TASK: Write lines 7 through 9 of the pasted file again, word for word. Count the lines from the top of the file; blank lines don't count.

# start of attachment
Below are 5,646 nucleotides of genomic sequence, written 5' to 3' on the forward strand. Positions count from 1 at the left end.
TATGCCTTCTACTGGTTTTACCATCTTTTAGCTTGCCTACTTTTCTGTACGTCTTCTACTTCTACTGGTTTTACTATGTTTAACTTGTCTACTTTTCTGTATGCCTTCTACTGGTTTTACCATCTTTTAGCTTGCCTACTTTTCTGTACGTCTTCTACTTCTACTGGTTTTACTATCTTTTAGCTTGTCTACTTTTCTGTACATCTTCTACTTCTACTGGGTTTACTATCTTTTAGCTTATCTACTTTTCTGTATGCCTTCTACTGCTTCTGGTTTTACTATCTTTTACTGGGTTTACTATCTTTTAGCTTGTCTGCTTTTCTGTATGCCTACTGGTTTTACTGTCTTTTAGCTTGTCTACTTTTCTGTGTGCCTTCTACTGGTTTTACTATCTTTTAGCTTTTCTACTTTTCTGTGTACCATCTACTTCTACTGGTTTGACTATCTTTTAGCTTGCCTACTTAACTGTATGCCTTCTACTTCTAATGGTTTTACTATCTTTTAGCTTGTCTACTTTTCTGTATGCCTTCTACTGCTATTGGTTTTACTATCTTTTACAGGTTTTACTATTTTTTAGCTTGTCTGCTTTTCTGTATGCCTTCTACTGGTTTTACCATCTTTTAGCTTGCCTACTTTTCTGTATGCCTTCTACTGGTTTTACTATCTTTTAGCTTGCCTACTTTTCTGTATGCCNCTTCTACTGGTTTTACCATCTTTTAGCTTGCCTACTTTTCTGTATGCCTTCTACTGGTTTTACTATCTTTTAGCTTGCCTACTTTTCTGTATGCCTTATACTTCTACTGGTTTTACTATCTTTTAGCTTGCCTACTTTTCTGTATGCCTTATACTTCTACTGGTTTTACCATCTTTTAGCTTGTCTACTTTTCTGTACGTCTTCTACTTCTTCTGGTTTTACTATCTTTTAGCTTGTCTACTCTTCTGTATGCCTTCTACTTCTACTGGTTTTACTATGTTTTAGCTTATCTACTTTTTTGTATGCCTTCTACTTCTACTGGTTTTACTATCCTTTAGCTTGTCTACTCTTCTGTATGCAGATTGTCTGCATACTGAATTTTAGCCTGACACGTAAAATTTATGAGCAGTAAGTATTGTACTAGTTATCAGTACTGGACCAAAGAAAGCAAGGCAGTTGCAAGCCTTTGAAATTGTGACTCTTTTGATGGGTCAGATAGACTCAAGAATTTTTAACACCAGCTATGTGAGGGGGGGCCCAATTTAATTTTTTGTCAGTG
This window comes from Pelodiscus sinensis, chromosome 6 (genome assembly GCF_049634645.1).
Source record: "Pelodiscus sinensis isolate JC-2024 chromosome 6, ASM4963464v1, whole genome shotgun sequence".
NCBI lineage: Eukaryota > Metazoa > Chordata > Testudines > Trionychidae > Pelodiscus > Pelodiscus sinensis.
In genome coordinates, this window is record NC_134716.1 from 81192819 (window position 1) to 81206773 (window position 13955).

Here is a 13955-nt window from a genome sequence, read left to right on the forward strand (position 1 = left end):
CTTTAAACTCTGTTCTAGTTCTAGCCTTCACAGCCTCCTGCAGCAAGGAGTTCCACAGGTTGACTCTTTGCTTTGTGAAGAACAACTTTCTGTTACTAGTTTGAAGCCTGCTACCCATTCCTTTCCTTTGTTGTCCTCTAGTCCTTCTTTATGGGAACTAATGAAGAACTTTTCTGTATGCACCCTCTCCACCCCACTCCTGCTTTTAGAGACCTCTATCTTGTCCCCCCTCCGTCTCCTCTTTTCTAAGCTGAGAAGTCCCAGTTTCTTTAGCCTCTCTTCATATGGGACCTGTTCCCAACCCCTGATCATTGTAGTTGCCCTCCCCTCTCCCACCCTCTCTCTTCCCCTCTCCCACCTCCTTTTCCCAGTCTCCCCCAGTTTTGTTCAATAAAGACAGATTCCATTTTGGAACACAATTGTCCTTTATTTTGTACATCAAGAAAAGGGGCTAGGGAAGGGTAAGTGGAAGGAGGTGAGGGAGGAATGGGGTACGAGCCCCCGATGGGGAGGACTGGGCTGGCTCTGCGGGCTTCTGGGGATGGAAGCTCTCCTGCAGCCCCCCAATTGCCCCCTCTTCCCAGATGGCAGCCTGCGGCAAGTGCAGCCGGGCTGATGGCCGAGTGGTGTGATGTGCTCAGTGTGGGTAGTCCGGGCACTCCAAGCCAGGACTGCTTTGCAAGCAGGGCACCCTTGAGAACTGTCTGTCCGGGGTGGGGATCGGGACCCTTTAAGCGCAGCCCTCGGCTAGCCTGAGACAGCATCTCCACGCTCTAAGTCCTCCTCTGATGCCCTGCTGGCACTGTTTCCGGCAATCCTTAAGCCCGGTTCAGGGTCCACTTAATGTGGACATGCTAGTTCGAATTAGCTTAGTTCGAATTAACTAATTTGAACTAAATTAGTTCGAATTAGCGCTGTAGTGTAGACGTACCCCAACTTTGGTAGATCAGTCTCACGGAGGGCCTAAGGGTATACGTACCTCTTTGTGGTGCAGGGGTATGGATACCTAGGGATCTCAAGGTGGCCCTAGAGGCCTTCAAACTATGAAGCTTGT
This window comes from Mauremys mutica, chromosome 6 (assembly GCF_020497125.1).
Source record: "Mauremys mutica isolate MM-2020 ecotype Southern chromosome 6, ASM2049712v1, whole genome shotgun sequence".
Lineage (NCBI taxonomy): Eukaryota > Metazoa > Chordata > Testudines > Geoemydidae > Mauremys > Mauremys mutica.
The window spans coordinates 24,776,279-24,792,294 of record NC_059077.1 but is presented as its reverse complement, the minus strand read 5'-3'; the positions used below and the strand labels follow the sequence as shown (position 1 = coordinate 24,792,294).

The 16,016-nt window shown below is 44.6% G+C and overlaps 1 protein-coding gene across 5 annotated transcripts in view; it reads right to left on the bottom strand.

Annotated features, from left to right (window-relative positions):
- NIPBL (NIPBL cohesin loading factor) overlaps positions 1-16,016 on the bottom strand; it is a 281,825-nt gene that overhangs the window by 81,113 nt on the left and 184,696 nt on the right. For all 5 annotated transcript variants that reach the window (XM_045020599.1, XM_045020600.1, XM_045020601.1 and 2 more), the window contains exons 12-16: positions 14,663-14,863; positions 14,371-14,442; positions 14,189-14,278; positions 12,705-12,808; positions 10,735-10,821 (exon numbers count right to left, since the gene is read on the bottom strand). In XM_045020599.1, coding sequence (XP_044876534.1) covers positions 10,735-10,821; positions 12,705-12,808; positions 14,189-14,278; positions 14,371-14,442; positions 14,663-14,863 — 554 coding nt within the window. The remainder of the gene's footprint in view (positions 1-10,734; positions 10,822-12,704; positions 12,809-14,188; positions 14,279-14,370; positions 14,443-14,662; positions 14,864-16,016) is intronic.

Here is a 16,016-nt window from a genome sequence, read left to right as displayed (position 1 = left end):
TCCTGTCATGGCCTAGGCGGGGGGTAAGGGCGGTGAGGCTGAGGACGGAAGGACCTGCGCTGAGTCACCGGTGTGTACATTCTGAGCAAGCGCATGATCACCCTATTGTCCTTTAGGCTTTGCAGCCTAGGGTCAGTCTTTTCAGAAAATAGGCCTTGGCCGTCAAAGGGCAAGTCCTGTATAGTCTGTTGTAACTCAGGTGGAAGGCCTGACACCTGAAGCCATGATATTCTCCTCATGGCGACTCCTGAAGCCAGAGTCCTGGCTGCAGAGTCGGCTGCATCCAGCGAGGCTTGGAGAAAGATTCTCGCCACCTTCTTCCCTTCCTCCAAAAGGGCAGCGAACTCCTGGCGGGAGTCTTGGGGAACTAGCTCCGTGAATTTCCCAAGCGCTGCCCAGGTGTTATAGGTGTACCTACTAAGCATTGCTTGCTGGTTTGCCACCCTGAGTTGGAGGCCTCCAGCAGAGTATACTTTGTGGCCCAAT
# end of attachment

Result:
Here is a 13955-nt window from a genome sequence, read left to right on the forward strand (position 1 = left end):
CTTTAAACTCTGTTCTAGTTCTAGCCTTCACAGCCTCCTGCAGCAAGGAGTTCCACAGGTTGACTCTTTGCTTTGTGAAGAACAACTTTCTGTTACTAGTTTGAAGCCTGCTACCCATTCCTTTCCTTTGTTGTCCTCTAGTCCTTCTTTATGGGAACTAATGAAGAACTTTTCTGTATGCACCCTCTCCACCCCACTCCTGCTTTTAGAGACCTCTATCTTGTCCCCCCTCCGTCTCCTCTTTTCTAAGCTGAGAAGTCCCAGTTTCTTTAGCCTCTCTTCATATGGGACCTGTTCCCAACCCCTGATCATTGTAGTTGCCCTCCCCTCTCCCACCCTCTCTCTTCCCCTCTCCCACCTCCTTTTCCCAGTCTCCCCCAGTTTTGTTCAATAAAGACAGATTCCATTTTGGAACACAATTGTCCTTTATTTTGTACATCAAGAAAAGGGGCTAGGGAAGGGTAAGTGGAAGGAGGTGAGGGAGGAATGGGGTACGAGCCCCCGATGGGGAGGACTGGGCTGGCTCTGCGGGCTTCTGGGGATGGAAGCTCTCCTGCAGCCCCCCAATTGCCCCCTCTTCCCAGATGGCAGCCTGCGGCAAGTGCAGCCGGGCTGATGGCCGAGTGGTGTGATGTGCTCAGTGTGGGTAGTCCGGGCACTCCAAGCCAGGACTGCTTTGCAAGCAGGGCACCCTTGAGAACTGTCTGTCCGGGGTGGGGATCGGGACCCTTTAAGCGCAGCCCTCGGCTAGCCTGAGACAGCATCTCCACGCTCTAAGTCCTCCTCTGATGCCCTGCTGGCACTGTTTCCGGCAATCCTTAAGCCCGGTTCAGGGTCCACTTAATGTGGACATGCTAGTTCGAATTAGCTTAGTTCGAATTAACTAATTTGAACTAAATTAGTTCGAATTAGCGCTGTAGTGTAGACGTACCCCAACTTTGGTAGATCAGTCTCACGGAGGGCCTAAGGGTATACGTACCTCTTTGTGGTGCAGGGGTATGGATACCTAGGGATCTCAAGGTGGCCCTAGAGGCCTTCAAACTATGAAGCTTGT
This window comes from Mauremys mutica, chromosome 6 (assembly GCF_020497125.1).